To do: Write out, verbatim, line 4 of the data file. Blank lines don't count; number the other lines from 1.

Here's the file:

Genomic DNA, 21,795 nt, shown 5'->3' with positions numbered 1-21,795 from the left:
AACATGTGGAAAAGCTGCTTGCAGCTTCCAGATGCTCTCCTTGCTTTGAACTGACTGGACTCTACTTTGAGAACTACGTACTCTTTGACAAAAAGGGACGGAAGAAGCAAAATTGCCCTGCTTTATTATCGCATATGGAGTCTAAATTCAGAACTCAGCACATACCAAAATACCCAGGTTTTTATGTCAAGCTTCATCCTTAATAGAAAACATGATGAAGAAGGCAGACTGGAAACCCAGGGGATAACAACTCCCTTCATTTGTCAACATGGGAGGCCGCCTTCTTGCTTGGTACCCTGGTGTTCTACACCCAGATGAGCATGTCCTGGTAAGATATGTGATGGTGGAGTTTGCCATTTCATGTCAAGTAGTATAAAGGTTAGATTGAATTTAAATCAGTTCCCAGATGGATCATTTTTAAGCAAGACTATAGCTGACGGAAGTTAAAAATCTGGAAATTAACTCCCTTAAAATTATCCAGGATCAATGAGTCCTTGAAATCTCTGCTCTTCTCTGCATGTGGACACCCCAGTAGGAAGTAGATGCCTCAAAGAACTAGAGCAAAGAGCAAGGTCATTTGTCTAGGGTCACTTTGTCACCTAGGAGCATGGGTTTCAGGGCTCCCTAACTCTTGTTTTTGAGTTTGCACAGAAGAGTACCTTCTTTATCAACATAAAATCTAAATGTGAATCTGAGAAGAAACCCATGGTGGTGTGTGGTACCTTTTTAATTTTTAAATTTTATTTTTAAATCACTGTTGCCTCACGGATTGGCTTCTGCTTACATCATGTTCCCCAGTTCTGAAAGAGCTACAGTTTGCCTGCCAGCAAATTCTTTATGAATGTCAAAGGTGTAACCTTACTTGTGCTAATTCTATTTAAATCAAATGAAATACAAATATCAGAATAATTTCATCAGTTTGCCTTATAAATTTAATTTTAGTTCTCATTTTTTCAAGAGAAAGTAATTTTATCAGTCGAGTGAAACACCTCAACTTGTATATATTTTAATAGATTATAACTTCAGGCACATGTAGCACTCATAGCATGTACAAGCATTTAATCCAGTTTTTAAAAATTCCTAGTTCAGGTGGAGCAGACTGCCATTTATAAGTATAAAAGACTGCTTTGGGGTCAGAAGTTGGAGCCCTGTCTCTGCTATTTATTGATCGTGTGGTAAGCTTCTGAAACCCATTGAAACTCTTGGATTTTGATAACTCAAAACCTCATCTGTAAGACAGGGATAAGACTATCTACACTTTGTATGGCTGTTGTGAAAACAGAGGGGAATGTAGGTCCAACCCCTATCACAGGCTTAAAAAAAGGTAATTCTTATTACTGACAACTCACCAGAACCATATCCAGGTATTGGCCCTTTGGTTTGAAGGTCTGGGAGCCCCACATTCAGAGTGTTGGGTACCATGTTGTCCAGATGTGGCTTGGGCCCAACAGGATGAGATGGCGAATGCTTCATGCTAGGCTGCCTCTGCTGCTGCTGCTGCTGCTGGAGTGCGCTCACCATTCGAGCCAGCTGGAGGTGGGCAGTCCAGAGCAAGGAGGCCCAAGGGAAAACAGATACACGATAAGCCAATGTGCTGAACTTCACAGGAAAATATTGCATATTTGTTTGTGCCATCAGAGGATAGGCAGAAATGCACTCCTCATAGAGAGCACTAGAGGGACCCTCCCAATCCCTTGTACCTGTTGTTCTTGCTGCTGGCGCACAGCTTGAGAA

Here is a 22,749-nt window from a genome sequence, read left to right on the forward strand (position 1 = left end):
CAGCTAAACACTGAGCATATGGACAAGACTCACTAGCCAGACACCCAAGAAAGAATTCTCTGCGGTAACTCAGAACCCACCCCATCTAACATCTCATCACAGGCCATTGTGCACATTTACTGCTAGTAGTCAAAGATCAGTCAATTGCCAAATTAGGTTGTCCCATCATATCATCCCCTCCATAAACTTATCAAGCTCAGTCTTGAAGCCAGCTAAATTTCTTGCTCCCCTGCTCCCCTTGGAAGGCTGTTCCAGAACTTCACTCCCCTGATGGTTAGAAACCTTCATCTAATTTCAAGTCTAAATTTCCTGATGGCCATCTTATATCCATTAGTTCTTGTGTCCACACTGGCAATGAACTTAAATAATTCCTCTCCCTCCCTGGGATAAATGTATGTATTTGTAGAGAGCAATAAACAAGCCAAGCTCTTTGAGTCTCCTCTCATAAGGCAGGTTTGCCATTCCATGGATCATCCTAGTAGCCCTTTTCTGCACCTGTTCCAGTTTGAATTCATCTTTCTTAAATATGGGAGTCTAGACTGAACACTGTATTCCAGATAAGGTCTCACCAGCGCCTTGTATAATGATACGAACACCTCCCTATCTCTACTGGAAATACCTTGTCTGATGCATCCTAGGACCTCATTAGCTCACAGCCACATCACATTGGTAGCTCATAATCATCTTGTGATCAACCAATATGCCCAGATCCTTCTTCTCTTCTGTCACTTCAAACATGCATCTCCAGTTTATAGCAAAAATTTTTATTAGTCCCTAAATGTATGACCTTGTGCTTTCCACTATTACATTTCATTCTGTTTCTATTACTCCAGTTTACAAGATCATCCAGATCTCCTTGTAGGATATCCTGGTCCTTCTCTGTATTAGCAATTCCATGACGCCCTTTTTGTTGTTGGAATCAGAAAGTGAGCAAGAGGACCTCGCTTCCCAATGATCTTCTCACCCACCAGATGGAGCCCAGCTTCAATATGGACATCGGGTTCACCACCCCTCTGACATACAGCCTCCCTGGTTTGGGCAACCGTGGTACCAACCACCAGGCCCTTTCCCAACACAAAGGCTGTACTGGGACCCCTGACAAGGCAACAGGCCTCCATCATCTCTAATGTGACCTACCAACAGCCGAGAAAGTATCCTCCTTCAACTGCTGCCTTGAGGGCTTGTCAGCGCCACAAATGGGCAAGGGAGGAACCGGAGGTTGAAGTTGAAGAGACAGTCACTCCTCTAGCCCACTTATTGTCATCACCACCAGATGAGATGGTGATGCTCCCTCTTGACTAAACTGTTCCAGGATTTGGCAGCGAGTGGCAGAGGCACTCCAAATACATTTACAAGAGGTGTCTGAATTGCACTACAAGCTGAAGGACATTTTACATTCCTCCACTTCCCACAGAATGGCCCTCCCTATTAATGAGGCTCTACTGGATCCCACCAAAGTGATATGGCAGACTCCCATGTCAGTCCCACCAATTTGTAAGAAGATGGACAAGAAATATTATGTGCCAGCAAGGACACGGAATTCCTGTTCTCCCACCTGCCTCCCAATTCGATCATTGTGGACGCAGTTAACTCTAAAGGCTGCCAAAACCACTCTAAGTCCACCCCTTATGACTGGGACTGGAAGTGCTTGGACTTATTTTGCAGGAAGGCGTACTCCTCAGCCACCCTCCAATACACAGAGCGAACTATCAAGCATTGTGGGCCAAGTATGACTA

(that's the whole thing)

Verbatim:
CAGCTAAACACTGAGCATATGGACAAGACTCACTAGCCAGACACCCAAGAAAGAATTCTCTGCGGTAACTCAGAACCCACCCCATCTAACATCTCATCACAGGCCATTGTGCACATTTACTGCTAGTAGTCAAAGATCAGTCAATTGCCAAATTAGGTTGTCCCATCATATCATCCCCTCCATAAACTTATCAAGCTCAGTCTTGAAGCCAGCTAAATTTCTTGCTCCCCTGCTCCCCTTGGAAGGCTGTTCCAGAACTTCACTCCCCTGATGGTTAGAAACCTTCATCTAATTTCAAGTCTAAATTTCCTGATGGCCATCTTATATCCATTAGTTCTTGTGTCCACACTGGCAATGAACTTAAATAATTCCTCTCCCTCCCTGGGATAAATGTATGTATTTGTAGAGAGCAATAAACAAGCCAAGCTCTTTGAGTCTCCTCTCATAAGGCAGGTTTGCCATTCCATGGATCATCCTAGTAGCCCTTTTCTGCACCTGTTCCAGTTTGAATTCATCTTTCTTAAATATGGGAGTCTAGACTGAACACTGTATTCCAGATAAGGTCTCACCAGCGCCTTGTATAATGATACGAACACCTCCCTATCTCTACTGGAAATACCTTGTCTGATGCATCCTAGGACCTCATTAGCTCACAGCCACATCACATTGGTAGCTCATAATCATCTTGTGATCAACCAATATGCCCAGATCCTTCTTCTCTTCTGTCACTTCAAACATGCATCTCCAGTTTATAGCAAAAATTTTTATTAGTCCCTAAATGTATGACCTTGTGCTTTCCACTATTACATTTCATTCTGTTTCTATTACTCCAGTTTACAAGATCATCCAGATCTCCTTGTAGGATATCCTGGTCCTTCTCTGTATTAGCAATTCCATGACGCCCTTTTTGTTGTTGGAATCAGAAAGTGAGCAAGAGGACCTCGCTTCCCAATGATCTTCTCACCCACCAGATGGAGCCCAGCTTCAATATGGACATCGGGTTCACCACCCCTCTGACATACAGCCTCCCTGGTTTGGGCAACCGTGGTACCAACCACCAGGCCCTTTCCCAACACAAAGGCTGTACTGGGACCCCTGACAAGGCAACAGGCCTCCATCATCTCTAATGTGACCTACCAACAGCCGAGAAAGTATCCTCCTTCAACTGCTGCCTTGAGGGCTTGTCAGCGCCACAAATGGGCAAGGGAGGAACCGGAGGTTGAAGTTGAAGAGACAGTCACTCCTCTAGCCCACTTATTGTCATCACCACCAGATGAGATGGTGATGCTCCCTCTTGACTAAACTGTTCCAGGATTTGGCAGCGAGTGGCAGAGGCACTCCAAATACATTTACAAGAGGTGTCTGAATTGCACTACAAGCTGAAGGACATTTTACATTCCTCCACTTCCCACAGAATGGCCCTCCCTATTAATGAGGCTCTACTGGATCCCACCAAAGTGATATGGCAGACTCCCATGTCAGTCCCACCAATTTGTAAGAAGATGGACAAGAAATATTATGTGCCAGCAAGGACACGGAATTCCTGTTCTCCCACCTGCCTCCCAATTCGATCATTGTGGACGCAGTTAACTCTAAAGGCTGCCAAAACCACTCTAAGTCCACCCCTTATGACTGGGACTGGAAGTGCTTGGACTTATTTTGCAGGAAGGCGTACTCCTCAGCCACCCTCCAATACACAGAGCGAACTATCAAGCATTGTGGGCCAAGTATGACTA